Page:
Love is a complicated emotion. And if you fall for a romance scam it will be a losing proposition. When Valentine’s Day is just around the corner, Valentine’s Day scams move into high gear.
According to the U.S. Federal Trade Commission, romance scams of all types increased sharply over the last few years. The statistics show that in the United States alone, victims reported more than 21,000 romance scams to the authorities in 2018. This is a sharp increase from 2017, when the figure stood at 16,900. Over this period, reported losses rose from $88 million to $143 million. Results for 2019 are still unavailable but if the trend continues, you can bet that things will only get worse.
Don’t Trust What They Tell You
Romance scammers generally source their victims online through dating sites, apps and social media. They misrepresent themselves by using fake names, fake photos and fake profiles. Scammers slowly build trust with their victims over a period of time. Once victims fall in love with the scammer, they’ll be willing to comply with any request. At this stage, the scammer moves for the kill and requests money through wire transfers, gift cards or cryptocurrencies.
The lead up to Valentine’s Day provides the perfect cover for cybercriminals to set the trap. By hiding out among the many legitimate dating websites, they are able to conceal their true intentions and then make their move.
Other Examples of Valentine’s Day Scams
Flower Delivery Scams
On or just before Valentine’s Day the victim receives an email or phone call from a supposed florist. The fake florist will then ask the victim to provide a little bit of information to assist with a flower delivery from a secret admirer. Using sophisticated techniques the scammer is able to obtain personal or financial information for fraud and identification theft.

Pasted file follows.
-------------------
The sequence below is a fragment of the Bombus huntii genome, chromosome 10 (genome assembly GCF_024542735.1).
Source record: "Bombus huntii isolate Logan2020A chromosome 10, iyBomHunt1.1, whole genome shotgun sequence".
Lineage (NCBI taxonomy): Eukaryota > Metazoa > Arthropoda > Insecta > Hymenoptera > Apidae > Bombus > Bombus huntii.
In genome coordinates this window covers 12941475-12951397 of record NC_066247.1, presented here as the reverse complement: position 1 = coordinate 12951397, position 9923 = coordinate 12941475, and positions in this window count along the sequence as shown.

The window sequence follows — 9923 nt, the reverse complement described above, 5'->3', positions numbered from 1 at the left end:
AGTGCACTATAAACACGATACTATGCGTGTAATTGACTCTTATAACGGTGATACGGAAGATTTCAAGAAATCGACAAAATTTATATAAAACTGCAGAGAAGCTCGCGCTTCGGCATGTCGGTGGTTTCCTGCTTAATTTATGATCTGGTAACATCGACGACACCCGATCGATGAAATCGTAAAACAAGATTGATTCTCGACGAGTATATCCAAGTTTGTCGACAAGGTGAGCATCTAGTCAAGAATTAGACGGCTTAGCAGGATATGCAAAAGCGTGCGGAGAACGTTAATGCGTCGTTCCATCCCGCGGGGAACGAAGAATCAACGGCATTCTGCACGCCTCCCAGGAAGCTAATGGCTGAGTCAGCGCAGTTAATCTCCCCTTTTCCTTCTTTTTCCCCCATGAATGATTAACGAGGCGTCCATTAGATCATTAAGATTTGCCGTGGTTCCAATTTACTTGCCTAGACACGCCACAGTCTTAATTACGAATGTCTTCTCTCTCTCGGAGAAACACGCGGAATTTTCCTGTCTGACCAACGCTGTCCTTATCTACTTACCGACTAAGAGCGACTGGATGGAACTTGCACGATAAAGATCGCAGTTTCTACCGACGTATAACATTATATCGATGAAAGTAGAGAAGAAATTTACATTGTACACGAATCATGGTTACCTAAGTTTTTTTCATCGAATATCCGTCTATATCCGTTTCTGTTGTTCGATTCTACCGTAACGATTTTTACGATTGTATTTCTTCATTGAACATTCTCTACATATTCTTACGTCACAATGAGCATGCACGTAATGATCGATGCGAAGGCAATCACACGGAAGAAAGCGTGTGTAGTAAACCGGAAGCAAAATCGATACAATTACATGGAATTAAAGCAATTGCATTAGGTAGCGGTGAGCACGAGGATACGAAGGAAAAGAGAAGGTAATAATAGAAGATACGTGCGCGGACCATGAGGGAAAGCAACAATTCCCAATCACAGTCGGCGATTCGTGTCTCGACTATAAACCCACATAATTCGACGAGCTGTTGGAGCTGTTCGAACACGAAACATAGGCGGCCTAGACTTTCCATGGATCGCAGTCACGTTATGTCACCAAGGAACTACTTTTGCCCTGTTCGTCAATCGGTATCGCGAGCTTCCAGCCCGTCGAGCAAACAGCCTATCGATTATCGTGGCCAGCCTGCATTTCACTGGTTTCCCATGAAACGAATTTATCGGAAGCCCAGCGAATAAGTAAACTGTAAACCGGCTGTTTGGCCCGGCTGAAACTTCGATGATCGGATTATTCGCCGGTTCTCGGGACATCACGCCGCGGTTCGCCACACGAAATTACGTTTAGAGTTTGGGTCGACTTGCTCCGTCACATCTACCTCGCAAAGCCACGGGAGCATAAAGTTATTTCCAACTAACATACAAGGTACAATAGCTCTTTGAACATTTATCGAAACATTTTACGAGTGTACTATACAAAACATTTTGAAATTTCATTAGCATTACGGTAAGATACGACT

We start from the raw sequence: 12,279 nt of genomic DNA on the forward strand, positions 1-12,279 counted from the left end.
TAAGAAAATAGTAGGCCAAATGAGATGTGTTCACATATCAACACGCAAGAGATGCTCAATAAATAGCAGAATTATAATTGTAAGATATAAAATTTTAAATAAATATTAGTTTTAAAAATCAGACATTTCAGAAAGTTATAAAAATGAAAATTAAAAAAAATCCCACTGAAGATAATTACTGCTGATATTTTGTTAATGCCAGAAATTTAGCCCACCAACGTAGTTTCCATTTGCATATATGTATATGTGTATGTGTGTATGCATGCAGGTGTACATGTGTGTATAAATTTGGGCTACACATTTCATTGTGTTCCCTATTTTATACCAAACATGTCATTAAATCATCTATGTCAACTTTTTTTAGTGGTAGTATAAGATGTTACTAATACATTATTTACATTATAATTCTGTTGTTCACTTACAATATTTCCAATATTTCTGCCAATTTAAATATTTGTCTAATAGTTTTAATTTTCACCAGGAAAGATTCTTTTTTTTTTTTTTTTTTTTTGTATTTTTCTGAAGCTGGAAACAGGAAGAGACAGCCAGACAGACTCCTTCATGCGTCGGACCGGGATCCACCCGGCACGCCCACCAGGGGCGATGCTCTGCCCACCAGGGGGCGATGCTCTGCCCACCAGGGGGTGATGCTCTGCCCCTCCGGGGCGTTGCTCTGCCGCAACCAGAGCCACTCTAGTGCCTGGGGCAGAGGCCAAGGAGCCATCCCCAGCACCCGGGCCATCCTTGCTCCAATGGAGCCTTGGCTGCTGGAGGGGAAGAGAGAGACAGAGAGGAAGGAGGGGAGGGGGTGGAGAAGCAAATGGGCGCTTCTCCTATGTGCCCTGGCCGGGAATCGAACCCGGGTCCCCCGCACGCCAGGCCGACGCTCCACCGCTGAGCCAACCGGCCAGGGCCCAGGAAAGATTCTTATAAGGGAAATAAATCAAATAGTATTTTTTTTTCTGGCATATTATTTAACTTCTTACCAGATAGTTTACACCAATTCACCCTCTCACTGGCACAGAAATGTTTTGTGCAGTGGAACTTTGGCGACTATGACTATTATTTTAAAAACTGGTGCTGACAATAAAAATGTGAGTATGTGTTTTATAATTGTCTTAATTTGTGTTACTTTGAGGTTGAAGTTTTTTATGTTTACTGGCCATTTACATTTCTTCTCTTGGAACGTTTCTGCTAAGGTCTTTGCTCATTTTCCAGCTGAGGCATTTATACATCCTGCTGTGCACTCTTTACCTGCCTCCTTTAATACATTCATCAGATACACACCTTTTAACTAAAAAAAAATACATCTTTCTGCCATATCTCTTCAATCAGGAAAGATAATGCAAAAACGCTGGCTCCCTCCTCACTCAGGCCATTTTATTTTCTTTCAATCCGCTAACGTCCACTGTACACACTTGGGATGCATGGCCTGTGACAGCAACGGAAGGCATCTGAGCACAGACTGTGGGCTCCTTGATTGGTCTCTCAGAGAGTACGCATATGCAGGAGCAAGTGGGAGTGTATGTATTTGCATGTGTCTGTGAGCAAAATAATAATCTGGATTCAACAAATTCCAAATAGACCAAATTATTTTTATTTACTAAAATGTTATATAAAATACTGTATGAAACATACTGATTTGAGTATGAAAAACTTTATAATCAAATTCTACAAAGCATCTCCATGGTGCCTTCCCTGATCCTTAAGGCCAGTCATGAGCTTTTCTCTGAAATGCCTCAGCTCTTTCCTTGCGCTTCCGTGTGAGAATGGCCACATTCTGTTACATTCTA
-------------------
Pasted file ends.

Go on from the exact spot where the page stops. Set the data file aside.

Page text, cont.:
Scammer often send an innocent looking Valentine’s Day eCard to victims. The victims, in their excitement, will open the eCard without thinking of what might happen next. The eCard, however, will include malware or links to dodgy websites designed to steal your personal information.
Tough Love – How to Avoid Falling for a Valentine’s Day Scam
The best advice to avoid becoming a victim of Valentine’s Day scams is to trust your instincts. We all have a built-in system to detect a threat. If it sounds too good to be true, don’t ignore your internal warning signals. Below are a few points to keep from getting scammed when looking for love on Valentine’s Day.
- Stay away from stories that are designed to pull at your heart strings sent by strangers requesting money
- Never share your personal information such as usernames, passwords, bank account details, or credit card numbers with strangers
- Don’t send money or gifts to anyone you haven’t met in person
- When conversing online, take your time to evaluate the people you speak with; evaluate responses and look out for inconsistencies in their stories
- Call to verify a request from someone you know; don’t rely on social media messages
- If you suspect a romance scam, immediately cut off contact and notify the site